Upon her return, she was surprised to see the short man still there. She’d thought he was delivering something, but no, he was tending to the fire in the oven. Evidence that he’d been chopping something green was laid out on the counter.

“What are you doing?” Louella asked, walking toward him until her chain pulled her back. “Damn chain. It never lets me go where I want.”

And the bloody knife. The one she’d been reaching for was farther away than before she’d left the room, curse the gods. Could nothing go right today? Maybe one of her step relations would die from their dirty water. There was always hope in that. “Who are you?”

“I am Henry, Prince Ramsey’s cook,” the short man said.

When the fire was to his liking, he returned to his chopping. It was only then that Louella realized there was a delicious smell emanating from the pot on the stovetop. Louella hasn’t smelled anything so good in ages. Opal couldn’t cook worth a damn, not that Winston and Garrett complained. They’d eat whatever slop was put before them. They had no higher sensibilities, like for good, tasty food.

“Wherever he goes, I cook his meals,” Henry said.

“Afraid someone will poison him, is he?” Louella asked. If she’d been a prince, poison would have concerned her.

Though, if she were the prince, she wouldn’t be chained and forced to be a slave to her stepfamily, so really, she’d take the poison concerns any day. It had to be better than what she endured daily.

Henry shook his dark mop of hair. “No. He can’t stand other people’s cooking. He swears only I make edible food.” Henry put another couple handfuls of something into the pot. “Do you cook, miss?”

Louella shook her chained leg. “It’s Louella and I haven’t cooked since the last time I tried to poison my family. It was mushrooms that time.” She smiled. “I’d found them on one of my outside days. I knew they weren’t the eating type of mushrooms and that’s when I got the idea of using them to kill my family.”

Louella let out a sigh. “It would have been perfect, but alas, Opal caught me. Since then I’m not allowed to touch their food. They’re too scared I’ll succeed, or worse yet fail, because they’ll suffer the consequences of my failure for days. Or maybe even weeks. Either way, they don’t do well when confronted with agonizing pain, dry heaving, and fluids coming out of every orifice.

“And then there are always the knives. Can’t let me too near the knives or we’ll have a repeat of what happened on Garrett’s twentieth birthday.”

“What happened?” Henry asked.

Louella studied the short man. Instead of being disgusted with her actions, he looked merely curious. She wasn’t used to curious looks. All the normal deliverymen were either disgusted or petrified.

“They’d left the knife used to cut boar’s meat too close to where my chain allows me to go and I went for Garrett’s neck. I didn’t inflict more than a few cuts before Winston ripped the knife out of my hand.” She grimaced. “That beating kept me out of commission for a few days, but it was worth it. Garrett’s kept his distance ever since.”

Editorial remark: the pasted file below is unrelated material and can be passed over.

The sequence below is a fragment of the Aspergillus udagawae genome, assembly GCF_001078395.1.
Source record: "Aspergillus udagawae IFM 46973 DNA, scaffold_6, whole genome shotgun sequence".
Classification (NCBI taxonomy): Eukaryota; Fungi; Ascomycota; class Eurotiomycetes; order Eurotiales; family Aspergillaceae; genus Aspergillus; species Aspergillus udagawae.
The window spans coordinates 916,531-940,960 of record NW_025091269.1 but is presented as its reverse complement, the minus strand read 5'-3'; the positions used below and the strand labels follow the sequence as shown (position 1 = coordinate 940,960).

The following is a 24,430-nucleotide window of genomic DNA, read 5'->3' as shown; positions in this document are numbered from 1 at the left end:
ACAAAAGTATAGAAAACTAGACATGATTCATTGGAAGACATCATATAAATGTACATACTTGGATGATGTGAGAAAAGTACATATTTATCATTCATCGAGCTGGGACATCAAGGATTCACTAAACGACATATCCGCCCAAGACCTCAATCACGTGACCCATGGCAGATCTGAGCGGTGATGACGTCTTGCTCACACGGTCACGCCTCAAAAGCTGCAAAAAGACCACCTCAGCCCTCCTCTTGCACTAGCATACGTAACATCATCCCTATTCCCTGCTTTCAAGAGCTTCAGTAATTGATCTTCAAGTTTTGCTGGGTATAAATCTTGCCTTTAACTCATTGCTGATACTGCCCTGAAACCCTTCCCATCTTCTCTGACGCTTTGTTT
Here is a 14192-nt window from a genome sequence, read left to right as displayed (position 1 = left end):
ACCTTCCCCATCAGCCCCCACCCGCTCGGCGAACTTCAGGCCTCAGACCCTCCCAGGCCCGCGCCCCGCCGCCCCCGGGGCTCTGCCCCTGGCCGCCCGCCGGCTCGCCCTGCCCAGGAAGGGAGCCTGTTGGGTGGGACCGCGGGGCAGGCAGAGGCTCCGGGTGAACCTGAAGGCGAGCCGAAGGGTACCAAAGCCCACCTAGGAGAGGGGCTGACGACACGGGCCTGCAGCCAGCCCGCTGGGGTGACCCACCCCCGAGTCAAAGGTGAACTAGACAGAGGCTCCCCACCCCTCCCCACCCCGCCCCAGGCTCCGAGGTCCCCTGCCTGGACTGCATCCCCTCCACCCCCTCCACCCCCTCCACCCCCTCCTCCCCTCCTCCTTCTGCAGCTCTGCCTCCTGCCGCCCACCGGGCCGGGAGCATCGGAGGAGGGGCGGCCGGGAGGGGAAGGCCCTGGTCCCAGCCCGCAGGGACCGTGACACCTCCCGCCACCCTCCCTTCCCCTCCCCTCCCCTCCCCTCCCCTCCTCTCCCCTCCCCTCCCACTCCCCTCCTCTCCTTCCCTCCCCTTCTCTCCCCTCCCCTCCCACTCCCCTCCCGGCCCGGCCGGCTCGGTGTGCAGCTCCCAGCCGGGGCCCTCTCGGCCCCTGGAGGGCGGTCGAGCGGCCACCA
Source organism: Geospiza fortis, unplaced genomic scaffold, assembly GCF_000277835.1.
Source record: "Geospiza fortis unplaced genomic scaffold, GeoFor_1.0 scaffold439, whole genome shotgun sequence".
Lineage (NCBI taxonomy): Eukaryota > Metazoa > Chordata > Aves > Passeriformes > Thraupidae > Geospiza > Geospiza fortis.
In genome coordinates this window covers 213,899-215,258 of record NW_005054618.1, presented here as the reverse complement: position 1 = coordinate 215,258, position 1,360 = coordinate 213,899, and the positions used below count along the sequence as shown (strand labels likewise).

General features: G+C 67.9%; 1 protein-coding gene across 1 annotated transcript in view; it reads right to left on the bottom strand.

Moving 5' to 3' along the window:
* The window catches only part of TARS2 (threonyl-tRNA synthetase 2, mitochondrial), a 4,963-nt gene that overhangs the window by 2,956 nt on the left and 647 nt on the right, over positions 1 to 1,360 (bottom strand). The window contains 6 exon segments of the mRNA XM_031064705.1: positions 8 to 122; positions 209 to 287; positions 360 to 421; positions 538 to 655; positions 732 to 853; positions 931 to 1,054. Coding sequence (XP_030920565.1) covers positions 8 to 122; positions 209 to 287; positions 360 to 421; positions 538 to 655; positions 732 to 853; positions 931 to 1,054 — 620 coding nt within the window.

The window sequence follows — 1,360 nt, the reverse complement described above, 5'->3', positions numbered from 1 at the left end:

“Where are the bowls?” Henry asked as he stirred whatever he had cooking.

“I’ll get them,” Louella said.

“Why do you hate them so much?” Henry took the bowls and set them out.

“Why do you care?” She didn’t have contact with many people, what with her being a chained prisoner in her own home, but those she did see didn’t care about her. She didn’t make the shoes they put on their feet. She didn’t pay their bills. She was nothing to them. So why did this cook want to know more about her?

Henry shrugged. “I don’t know. You seem like a pleasant enough person. You haven’t cursed me or kicked me out of your kitchen or done a million other things other people have done when I invade their space. If you don’t want to talk, you don’t have to.” Henry returned his attention to ladling the soup into the bowls. “I’ve just found that talking things over with others helps me solve my problems.”

Louella snorted. “Nothing’s going to solve my problem unless you know how to cut through chain.”

Henry frowned as he gazed at the chain. “I wish I could, but I am nothing but a cook.”

After washing the tray Louella used, he put the half dozen bowls on it and left the room. Louella would have offered to help, but she knew Winston would throw a fit. Last time she’d offered food to a guest, he’d jumped to his feet screaming right there in front of his customer and made such a mess that it had taken her all afternoon and half the night to clean up. Even though the memory brought a smile to her lips, and a warm glow of satisfaction to her heart, she had enough cleaning to do. She didn’t need more added on.

Speaking of which...

“You’d better be cleaning up after yourself,” Louella said the moment Henry returned.

Henry’s eyes went wide, and he paled a tad. “I would never think of having you clean up after me, miss. You have much more important things to do than other peoples’ dishes.”